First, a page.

Business partners Gemma Cairney and Beth Clayton on the story behind their production company – and their advice for starting your own.
I founded Boom Shakalaka Productions four years ago, when I was presenting the early breakfast show on Radio 1. I was getting up at 3am, Monday to Friday and it was making me feel a bit insane, to be frank. I felt that I needed to start something that gave me the opportunity to pitch ideas, with more control over the outcome. I was also increasingly drawn to collaborating with the people around me and pitching the stories of others.
Beth has been one of my best friends for over 10 years and is one of the cleverest people I know. There’s never been a time in our friendship when we haven’t discussed our careers in depth, and I’ve always felt like she’s someone who challenges me in the best way. Boom Shakalaka Productions started with her helping out on the business side of things as she’s so much better at actually making things logistically happen than I am, and we soon officialised her role as co-director of the company. We’ve since exec produced theatre, campaigns, podcast, videos and radio documentaries together.
I’ve learnt it’s important to be bold in business. I think that means a mixture of things, like being able to ask for the help and expertise of others when necessary. One person can’t nail everything.
But I believe that boldness is also about trusting your gut and working on projects – and with people – that you genuinely feel confident about and believe in. That way, you’ll enjoy bringing ideas to life with integrity, no matter how ambitious or small they are. I love working with Beth, as we communicate well and are likeminded in how we view the world.
I spoke to Beth to see what she thought about working with me at Boom Shakalaka. Here’s what she had to say…
So, tell Stylist’s readers: how did you and I first meet?
We met in a bar on Brick Lane through a now-ex boyfriend of mine.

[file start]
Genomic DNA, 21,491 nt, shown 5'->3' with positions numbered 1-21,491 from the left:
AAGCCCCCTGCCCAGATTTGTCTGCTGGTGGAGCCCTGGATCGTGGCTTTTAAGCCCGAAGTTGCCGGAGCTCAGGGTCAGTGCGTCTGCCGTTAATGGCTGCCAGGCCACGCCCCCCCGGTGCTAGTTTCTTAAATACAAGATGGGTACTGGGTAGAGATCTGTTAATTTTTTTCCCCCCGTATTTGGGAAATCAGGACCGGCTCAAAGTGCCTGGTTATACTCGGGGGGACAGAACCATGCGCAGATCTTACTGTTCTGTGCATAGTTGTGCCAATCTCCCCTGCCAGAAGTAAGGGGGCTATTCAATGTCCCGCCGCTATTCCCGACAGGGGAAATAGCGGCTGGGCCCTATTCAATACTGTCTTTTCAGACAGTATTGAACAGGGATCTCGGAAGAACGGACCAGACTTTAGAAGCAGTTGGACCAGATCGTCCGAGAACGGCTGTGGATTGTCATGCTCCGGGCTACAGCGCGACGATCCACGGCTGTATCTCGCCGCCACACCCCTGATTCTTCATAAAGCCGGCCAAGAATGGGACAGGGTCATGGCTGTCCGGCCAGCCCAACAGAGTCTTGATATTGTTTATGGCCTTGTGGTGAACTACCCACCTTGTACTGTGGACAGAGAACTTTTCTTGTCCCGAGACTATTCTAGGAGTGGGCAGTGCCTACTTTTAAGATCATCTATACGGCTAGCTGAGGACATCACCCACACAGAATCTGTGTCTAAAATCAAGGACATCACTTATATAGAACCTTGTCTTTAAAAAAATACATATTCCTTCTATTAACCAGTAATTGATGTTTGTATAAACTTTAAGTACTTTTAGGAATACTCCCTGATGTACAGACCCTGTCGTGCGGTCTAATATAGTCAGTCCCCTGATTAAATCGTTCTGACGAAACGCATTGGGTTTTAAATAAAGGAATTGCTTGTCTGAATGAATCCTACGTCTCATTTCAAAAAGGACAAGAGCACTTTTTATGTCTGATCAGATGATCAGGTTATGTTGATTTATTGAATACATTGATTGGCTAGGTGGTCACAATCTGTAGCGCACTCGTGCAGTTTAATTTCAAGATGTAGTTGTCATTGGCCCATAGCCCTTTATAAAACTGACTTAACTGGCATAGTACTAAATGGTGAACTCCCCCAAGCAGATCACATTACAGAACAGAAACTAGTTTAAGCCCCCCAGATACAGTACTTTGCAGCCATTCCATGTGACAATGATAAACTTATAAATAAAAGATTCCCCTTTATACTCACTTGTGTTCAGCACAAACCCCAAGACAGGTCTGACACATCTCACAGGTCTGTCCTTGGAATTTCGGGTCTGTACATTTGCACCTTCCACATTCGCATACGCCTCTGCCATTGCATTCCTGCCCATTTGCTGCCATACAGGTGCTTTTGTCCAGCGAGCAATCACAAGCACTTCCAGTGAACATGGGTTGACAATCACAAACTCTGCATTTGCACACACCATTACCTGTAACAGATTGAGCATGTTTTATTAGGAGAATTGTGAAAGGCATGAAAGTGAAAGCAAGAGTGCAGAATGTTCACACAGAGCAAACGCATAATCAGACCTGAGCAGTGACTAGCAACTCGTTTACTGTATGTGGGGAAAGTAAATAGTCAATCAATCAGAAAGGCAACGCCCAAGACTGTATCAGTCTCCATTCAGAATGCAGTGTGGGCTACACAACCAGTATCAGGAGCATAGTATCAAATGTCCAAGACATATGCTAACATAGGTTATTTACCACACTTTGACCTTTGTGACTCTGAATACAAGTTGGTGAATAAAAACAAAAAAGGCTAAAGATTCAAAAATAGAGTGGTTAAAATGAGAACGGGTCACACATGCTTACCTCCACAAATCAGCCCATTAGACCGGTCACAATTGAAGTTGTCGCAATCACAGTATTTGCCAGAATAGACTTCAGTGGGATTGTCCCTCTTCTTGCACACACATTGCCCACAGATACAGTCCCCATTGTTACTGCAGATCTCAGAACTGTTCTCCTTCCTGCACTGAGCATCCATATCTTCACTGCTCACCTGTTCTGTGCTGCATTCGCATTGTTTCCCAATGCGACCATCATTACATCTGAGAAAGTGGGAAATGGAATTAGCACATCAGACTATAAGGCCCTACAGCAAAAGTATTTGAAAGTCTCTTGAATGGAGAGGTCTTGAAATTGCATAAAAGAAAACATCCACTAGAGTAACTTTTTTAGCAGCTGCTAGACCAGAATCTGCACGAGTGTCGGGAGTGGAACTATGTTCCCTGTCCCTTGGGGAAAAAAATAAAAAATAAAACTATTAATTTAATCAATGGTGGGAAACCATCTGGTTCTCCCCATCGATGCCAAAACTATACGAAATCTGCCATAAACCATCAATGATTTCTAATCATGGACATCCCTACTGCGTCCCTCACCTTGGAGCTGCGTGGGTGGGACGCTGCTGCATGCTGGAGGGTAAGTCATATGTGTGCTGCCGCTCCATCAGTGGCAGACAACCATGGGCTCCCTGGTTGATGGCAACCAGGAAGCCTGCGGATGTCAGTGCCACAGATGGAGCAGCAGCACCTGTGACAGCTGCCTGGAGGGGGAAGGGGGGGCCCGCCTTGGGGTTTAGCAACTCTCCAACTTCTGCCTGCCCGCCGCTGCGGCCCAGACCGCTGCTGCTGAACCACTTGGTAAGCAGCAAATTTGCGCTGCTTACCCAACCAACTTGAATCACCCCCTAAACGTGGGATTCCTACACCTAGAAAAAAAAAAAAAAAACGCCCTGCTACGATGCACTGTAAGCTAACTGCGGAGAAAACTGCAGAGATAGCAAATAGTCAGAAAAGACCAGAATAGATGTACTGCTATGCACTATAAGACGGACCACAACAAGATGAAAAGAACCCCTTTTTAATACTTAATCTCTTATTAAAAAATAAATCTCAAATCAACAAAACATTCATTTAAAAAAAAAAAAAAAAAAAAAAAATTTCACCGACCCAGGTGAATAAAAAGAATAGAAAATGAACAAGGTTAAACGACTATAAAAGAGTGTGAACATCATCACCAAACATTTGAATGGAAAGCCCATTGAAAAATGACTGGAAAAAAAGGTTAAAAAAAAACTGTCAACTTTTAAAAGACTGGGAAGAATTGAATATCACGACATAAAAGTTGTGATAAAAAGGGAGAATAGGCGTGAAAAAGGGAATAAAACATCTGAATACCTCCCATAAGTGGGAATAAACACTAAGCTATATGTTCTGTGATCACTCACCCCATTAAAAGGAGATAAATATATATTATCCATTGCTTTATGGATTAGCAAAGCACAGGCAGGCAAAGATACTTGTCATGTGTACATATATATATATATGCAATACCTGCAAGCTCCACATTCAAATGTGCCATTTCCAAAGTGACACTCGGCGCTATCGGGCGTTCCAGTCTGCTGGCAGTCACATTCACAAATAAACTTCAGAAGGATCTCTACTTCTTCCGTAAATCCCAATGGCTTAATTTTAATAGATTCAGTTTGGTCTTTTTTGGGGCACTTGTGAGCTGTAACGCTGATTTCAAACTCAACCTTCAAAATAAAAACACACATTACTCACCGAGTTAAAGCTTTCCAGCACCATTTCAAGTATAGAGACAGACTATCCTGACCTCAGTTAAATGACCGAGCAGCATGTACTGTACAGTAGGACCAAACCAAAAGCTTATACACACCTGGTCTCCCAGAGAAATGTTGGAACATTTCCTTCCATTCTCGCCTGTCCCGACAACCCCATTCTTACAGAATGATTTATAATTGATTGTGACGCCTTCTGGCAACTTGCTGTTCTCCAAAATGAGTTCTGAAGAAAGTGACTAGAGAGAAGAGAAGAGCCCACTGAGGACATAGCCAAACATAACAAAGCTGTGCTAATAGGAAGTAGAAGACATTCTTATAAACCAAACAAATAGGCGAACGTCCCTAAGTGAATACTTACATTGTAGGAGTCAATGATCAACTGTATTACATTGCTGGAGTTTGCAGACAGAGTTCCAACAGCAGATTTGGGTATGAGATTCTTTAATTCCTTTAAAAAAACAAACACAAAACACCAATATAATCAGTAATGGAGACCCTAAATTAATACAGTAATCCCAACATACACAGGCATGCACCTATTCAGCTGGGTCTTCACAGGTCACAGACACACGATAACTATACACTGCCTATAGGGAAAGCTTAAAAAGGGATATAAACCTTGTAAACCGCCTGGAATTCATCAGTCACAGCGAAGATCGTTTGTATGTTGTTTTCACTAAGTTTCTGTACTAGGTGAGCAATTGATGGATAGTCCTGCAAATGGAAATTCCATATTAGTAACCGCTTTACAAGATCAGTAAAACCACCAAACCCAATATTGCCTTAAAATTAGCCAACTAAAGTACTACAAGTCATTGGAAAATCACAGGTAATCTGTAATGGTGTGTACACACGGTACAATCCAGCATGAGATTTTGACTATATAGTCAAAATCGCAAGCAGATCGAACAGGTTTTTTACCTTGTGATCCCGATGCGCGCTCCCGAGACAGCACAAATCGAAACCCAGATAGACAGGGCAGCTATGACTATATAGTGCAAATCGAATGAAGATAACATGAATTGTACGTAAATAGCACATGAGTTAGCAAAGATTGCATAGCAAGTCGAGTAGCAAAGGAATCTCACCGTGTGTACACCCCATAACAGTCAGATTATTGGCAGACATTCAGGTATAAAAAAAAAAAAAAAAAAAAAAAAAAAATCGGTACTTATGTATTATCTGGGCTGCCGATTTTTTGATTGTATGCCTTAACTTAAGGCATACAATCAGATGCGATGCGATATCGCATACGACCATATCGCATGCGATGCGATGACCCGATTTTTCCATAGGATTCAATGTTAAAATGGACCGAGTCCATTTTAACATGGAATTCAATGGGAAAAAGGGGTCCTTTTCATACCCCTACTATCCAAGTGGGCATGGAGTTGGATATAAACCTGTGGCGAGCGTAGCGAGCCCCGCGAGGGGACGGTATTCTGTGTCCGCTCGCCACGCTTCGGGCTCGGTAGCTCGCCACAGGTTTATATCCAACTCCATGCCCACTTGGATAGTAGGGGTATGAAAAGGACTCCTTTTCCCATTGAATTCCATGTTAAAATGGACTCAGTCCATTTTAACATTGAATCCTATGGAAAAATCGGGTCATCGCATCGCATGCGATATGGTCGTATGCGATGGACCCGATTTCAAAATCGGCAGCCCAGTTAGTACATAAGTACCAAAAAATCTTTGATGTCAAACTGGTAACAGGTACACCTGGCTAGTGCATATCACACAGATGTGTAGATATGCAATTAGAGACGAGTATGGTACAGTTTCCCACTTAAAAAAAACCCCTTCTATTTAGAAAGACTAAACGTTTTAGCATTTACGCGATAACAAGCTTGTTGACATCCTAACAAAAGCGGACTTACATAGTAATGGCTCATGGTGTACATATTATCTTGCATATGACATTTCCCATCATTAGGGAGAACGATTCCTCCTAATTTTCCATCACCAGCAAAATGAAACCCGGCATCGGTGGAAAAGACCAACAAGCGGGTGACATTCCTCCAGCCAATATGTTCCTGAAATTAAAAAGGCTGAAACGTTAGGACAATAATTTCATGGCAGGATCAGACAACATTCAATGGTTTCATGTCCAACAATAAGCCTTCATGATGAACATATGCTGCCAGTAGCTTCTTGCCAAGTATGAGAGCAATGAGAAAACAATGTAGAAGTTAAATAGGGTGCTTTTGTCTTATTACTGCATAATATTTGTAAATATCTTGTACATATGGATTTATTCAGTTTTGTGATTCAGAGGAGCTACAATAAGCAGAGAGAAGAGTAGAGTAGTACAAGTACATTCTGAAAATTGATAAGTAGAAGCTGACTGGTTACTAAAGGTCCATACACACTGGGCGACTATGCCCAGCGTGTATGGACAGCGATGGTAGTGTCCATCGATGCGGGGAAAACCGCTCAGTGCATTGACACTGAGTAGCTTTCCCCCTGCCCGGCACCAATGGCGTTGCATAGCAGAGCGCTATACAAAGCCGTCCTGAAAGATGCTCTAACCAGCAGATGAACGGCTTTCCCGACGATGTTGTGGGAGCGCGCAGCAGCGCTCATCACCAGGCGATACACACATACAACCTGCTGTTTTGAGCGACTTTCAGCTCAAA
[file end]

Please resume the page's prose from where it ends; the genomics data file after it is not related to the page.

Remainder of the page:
And how did we become friends?
Initially over a quite bizarre conversation about designing a dress made of belts! More generally, because we spend a lot of time laughing and have always managed to do so even in the most challenging of circumstances.
When was it that we decided to set up business together?
You set up Boom around four years ago, and I joined in on a few early projects while we talked about how to make it work as a business. It was a gradual process, but we’ve been firm partners on the business for two years.
What inspired our business plan?
A desire to make things we weren’t seeing elsewhere, by connecting brilliant people whose work we love. We also wanted to be able to work across multiple formats – in audio (our first love), video, theatre, film and live events – without being defined by any one thing.
Most importantly, we’re trying to build something that reflects our personal ethics. This means we interrogate every project, asking: what story is being told, and who should be the person telling it? If we can disrupt the usual way of things even in small ways, we do.
How would you describe our average working day?
It may be clichéd but there really isn’t one. We are usually only in the office together once a week, but we speak constantly via WhatsApp, Skype, email and phone, and try to do as many external meetings as we can together. Days are a mixture of pitching, exec producing, budgeting and contracting – plus, we both have other projects outside of the business.
Who handles what in terms of the business, such as looking after the money or managing Boom Shaka Laka’s social media accounts?
A lot of the day-to-day running of productions is done by me, but we both input creatively on individual projects and tend to tag-team as exec producers. We share some of the bigger business stuff like finance and pitching for new work, and I generally pick up the paperwork. Our social media is a deeply shambolic collaboration.
How do we separate our friendship from our business relationship?
Separate WhatsApp chats!
What are your five tips for anyone hoping to follow in your footsteps – and why?
- Do more than one thing, if you can make the time. Increasingly I’m grateful that I’ve kept my interests quite wide and had experience across a few different areas of work.
- Don’t be afraid to make dramatic changes. Doing work that makes you unhappy may be necessary financially, but don’t let it be a long-term situation. We’ve both made a few rash leaps into the unknown and it’s worked out OK.
- Don’t be afraid to dislike things or say that things are crap, even if everyone else seems to be loving what you’re hating.
- Work with people you like, if you possibly can.
For one day only on Thursday 20 September, Gemma Cairney has taken over stylist.co.uk and transformed it into her very own Express Yourself platform – a digital initiative which aims to inspire us, challenge us and encourage us to explore our creative sides.
For similarly inspiring content, check out Stylist’s September Shake Up initiative here.
Main image: Boom Shakalaka Productions